Despite my above tweet, the preconference was great! Lots of food for thought, captured adequately in an email I shared with Research Data Services that I’ll share with you as well.
I just returned from ACRL, where I had a great time attending a preconference on data management. You can check out the crowdsourced notes here (admittedly not too in depth) but there are also a few quick takeaways that I wanted to share.
We are not alone. Yes, this is obvious I guess but doesn’t it feel like we’re an island some days? This was a good reminder of how many groups there are out there. Naturally the groups/efforts I was exposed to at the preconference were library led but still… we have a community to learn from and even collaborate with if we so choose. That said…
Not everyone has a community like we do. RDS has a long and varied history, which in my experience can be problematic because it feels as though pockets of UW think we don’t exist any longer. Continuity and sustainability over so many years is tough. However, the fact that we have each other to learn from and make things happen alongside is rare. Next up: continuing to grow the RDS team and our relationships with important campus entities.
Nobody knows what they’re doing. There are standout institutions who seem to have it all together from the outside looking in… but as it turns out there’s a lot of confusion about many of the things that we talk about all the time:
- How do data management support groups define success?
- How do we set a scope for our services?
- How do we keep up with the deluge of federal funding mandates when they provide only the vaguest of descriptions and no infrastructure?
- How to prioritize educational efforts – one shots vs embedded?
- How to prioritize audience – internal to library, research labs, departments, etc?
The preconference was refreshing for me because I don’t know how you all feel, but this whole realm can be bewildering in terms of figuring out how to add value. I came away very excited for the work we have been doing to build relationships and create things (website! toolkit! digest!) here at UW. Sooo many good things.
Also it’s worth mentioning I got compliments on our blog content apropros of nothing. People are noticing us. Keep up the awesomeness! Let me know if you want to chat more in depth about ACRL, RDS, anything.
Community is just everything. You probably don’t care about that rambly email but it’s the real deal about how I feel. I’ve struggled mightily with how to help ease RDS along and one of the main strategies I employ is just to share the love and positivity and hope as we work toward cohesive, campuswide strategy and vision for our work. Sometimes that’s all you can do, ya know?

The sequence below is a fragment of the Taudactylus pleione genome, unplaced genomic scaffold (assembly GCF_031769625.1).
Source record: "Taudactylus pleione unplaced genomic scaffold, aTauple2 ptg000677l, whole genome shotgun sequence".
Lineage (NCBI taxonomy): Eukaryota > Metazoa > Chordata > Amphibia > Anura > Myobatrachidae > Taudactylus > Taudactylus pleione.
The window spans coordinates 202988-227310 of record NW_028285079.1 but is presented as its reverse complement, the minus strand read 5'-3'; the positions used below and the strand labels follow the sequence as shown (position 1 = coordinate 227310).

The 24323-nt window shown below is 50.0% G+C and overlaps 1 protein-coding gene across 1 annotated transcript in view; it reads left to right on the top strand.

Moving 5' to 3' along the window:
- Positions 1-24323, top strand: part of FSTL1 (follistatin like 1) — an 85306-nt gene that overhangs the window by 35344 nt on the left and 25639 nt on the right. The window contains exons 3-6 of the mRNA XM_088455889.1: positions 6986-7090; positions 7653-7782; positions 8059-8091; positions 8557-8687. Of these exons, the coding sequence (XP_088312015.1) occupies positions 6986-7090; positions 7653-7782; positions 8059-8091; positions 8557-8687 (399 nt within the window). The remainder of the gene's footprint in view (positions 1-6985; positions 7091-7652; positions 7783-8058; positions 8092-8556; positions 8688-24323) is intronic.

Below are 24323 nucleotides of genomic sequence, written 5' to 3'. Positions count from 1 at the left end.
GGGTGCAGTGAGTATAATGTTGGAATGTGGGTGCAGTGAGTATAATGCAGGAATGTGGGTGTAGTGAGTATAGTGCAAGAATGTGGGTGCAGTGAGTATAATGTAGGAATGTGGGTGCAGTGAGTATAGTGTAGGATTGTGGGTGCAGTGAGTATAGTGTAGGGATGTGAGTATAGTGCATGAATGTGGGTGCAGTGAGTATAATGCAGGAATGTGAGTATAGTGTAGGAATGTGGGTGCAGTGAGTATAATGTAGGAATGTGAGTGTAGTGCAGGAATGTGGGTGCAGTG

On Thursday I presented a poster, Visualizing Library Data Using Tableau, alongside my colleague Bronwen. Katie Fox, a SLIS student, participated in our project but wasn’t able to make it to the conference. In order not to overwhelm this post, I’ll talk more about the content of our poster in a later post.
I probably got the most out of the meetups this year. Wednesday was scholcomm/data/altmetrics, Thursday was digital humanities interest group, Friday was Hack Library School and the all-conference reception. I met so many wonderful people I can hardly keep them straight. I’m getting to the point where I’m starting to know enough people that these conferences are like joyful reunions. It starts to feel like we’re friends, too, in addition to being colleagues. It almost makes it feel criminal to enjoy my work so much! One buddy even shared the yik yak buzz about the librarians who stormed Portland, leading to nonstop giggles on the MAX.
After an amazing closing keynote by Lawrence Lessig, Saturday presented freedom from the convention center! Lots of goodbyes. Switching up the hotel room. And then adventures with my HLS/LITA buddy and new roommate, Michael. Portland Saturday Market, picking up some Adrienne Rich at Powells, a liquor-injected doughnut, sleep, fetching our rental car downtown. I vividly remember driving through the mountains to the coast and feeling the weather slip from sunny to gray to every shade in between, this cute zippy little red rental car with our bags trundled in the backseat, the sole crackling radio station that seemed to play Stevie Nicks every other song. Then moody Cannon Beach, poetically named Cape Disappointment, Astoria (where we discovered a secret trove of outlandish seals underneath a dock!), and finally the Sou’wester, this historic lodge turned vintage trailer extravaganza. Plus sauna. Plus rusty old bikes to be borrowed for beach cruising. Just lovely.
In summer 2011, I turned 21 and had about three weeks of partying it up before heading to grad school, where I turned my focus to building my experiences. I took it seriously and worked a lot and as I have said oh so many times before, did not have much of a life. I always knew I wanted to fast track the education side of things so I could live. Now I feel like I’ve picked up where I’ve left off in terms of prioritizing experiences and moving beyond my carefully cultivated comfort zone. It’s a relief and a joy to have professional and personal fulfillment finally, finally starting to happen in tandem.